1. #1
    erco415's Avatar Senior Member
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    Was out in LA, and had the pleasure of having dinner with my software-writing cousin and his lovely wife. After dinner conversation turned to work, and I discovered that his team of 6 people is assigned 8 government overseers, inspectors, auditors, etc- this is the cost of doing business with the DOD.

    This brings to mind a biography of Kelly Johnson, the famed Lockheed aero-engineer, in which he pointed out that the Skunk Works, without any oversight whatsoever, turned out the U-2 early and under budget; with some government oversight, the SR-71 on time and on budget; and with a great deal of oversight, the F-117 over cost and late.

    People who think government oversight makes everything better, have never worked under government oversight.
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  2. #2
    Sometimes there is a reason for this. I have a relative who is a compliance officer for a defense contractor that does R&D for the government. His job is to see that all internal security protocols are followed to prevent sensitive materials from leaving the site in whatever form. He was telling me about how lax and forgetful the employees are sometimes. For instance, he asked an employee about the current status on some sensitive material that he was responsible for, and the person said that he couldn't account for it, but most likely threw it away in the trash the week before by accident. So the real question is, was it thrown away by accident or intentionally taken offsite? For example, consider the potential of someone who is privy to information and is at the same time having financial difficulties might be willing to part with that info for a price. Apparently the government takes it seriously enough about tech info security that one of the requirements and responsibility of the contractor is that the employees are watched if they, being U.S. citizens take too many trips outside the U.S., also now have to hand over their foreign passports if they have dual citizenship, and are required to report if they are going into bankruptcy or are about to have their property reposessed. This sort of stuff isn't just a result of paranoia:

    http://www.wftv.com/news/5193822/detail.html

    Anyway erco, I figure that you already know about the sensitive tech info that has already leaked out or has been stolen or sold over the years from reading or hearing about it in the news, but there is only so much that anyone can do, especially since it appears that the real weakness sometimes are the very people who work on and are responsible for the secrecy of their projects. I think the difference between 40-50 years ago and now could be that back then folks had more of a patriotic and loyal viewpoint, versus what nowadays at times seems to be a tendency of every man for himself. Also consider that there are a lot of foreign nationals who work in sensitive areas of R&D, etc. who potentially may be acting as a conduit for that info to their respective countries, which did not exist as much way back then. Another thing is that international communications are easier with the internet, cell phones, flash drives, etc which weren't available when the U2 and SR71 were developed and built, thus making it easier to carry everything needed on one small flash drive stuck inside they shoe, or taking a bunch of pictures on the cell phone that gets mailed to wherever outside the country for example.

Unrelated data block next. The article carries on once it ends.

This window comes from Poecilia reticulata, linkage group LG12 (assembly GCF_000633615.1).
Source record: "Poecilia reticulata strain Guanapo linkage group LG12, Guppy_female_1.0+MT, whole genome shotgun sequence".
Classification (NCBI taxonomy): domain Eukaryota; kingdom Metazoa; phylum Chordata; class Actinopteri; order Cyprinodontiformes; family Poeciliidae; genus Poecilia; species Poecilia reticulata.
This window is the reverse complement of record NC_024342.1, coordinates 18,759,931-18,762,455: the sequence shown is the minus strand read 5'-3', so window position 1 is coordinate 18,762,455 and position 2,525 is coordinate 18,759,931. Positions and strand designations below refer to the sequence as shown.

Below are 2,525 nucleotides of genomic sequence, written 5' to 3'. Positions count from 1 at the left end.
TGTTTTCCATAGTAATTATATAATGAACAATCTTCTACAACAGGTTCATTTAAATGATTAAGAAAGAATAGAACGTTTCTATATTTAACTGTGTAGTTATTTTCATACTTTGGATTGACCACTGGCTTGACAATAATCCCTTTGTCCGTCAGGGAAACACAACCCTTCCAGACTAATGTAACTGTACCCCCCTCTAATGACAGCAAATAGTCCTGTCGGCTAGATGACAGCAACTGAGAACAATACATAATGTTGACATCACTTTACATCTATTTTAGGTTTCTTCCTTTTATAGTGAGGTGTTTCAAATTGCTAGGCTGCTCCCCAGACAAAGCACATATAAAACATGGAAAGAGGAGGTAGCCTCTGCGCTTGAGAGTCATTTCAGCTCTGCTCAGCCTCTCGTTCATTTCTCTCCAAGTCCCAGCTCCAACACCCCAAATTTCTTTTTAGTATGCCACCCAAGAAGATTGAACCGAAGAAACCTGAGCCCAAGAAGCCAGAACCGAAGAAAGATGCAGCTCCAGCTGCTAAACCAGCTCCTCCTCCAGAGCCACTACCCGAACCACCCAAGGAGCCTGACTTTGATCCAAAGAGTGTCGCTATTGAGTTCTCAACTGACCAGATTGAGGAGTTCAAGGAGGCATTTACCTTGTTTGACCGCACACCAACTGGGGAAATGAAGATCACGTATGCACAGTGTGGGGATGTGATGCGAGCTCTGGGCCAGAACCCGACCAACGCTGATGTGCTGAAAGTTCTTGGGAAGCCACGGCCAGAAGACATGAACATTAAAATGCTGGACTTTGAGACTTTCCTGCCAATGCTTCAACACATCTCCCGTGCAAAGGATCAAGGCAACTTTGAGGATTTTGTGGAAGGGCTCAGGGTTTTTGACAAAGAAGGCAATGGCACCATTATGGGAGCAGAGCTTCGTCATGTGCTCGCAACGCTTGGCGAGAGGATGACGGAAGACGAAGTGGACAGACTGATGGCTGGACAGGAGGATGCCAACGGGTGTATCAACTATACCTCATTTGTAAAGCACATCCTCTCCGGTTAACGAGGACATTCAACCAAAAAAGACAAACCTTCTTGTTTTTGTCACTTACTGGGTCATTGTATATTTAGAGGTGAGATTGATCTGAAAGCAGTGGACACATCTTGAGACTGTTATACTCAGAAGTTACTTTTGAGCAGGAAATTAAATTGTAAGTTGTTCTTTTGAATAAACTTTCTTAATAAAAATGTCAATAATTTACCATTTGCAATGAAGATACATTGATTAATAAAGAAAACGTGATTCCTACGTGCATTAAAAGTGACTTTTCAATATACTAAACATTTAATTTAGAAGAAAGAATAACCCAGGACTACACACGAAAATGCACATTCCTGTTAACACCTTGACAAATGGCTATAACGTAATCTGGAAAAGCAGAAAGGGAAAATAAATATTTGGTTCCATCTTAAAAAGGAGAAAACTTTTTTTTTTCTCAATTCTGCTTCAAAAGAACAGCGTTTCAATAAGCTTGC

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  3. #3
    AndyJWest's Avatar Senior Member
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    ...the Skunk Works, without any oversight whatsoever, turned out the U-2 early and under budget; with some government oversight, the SR-71 on time and on budget; and with a great deal of oversight, the F-117 over cost and late.
    Without going too deeply into the politics of this, can I just point out that the U-2 was designed with a clear purpose. The F-117 seems to have been built to fight an imaginary war against an enemy with advanced radar, but no nuclear capability - run 'stealth' missions to disable the enemy, then hope he decides not to escalate...

    I'd say the 'oversight' was needed in the planning stage. Mostly, oversight over the cosy relationship between the military and defence contractors.
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  4. #4
    GoToAway's Avatar Senior Member
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    Originally posted by erco415:
    People who think government oversight makes everything better, have never worked under government oversight.
    And you've clearly never written a line of code.

    Writing code isn't like writing a book. A large, complex project can be very difficult for a third party to decipher even if it is well documented, commented, and there is access to the person who originally wrote it. I know, because I've been down that road.

    For an organization like the DoD, it really isn't surprising that they take something like this seriously. They'd certainly want to understand it in case anything needs to be done in-house, they'll certainly want to ensure that it conforms to whatever standards they employ, and I would hope they'd want to verify that it's secure.

    I don't think the question here is why they have so many people attached to something like this, but why they've even moved something like this out of house to begin with.
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  5. #5
    Zeus-cat's Avatar Senior Member
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    I don't think the question here is why they have so many people attached to something like this, but why they've even moved something like this out of house to begin with.
    What do you mean moved it out of house? The military doesn't have people who know how to do this kind of stuff. When I was in the military we had contractors doing all the "work". Military officers and senior enlisted people just monitored the contractors and reported on their performance. None of the military people I worked with could have done their job. Besides, there is no way for military people to do this kind of work as you only stay in a job for a few years and then you move on to a new assignment.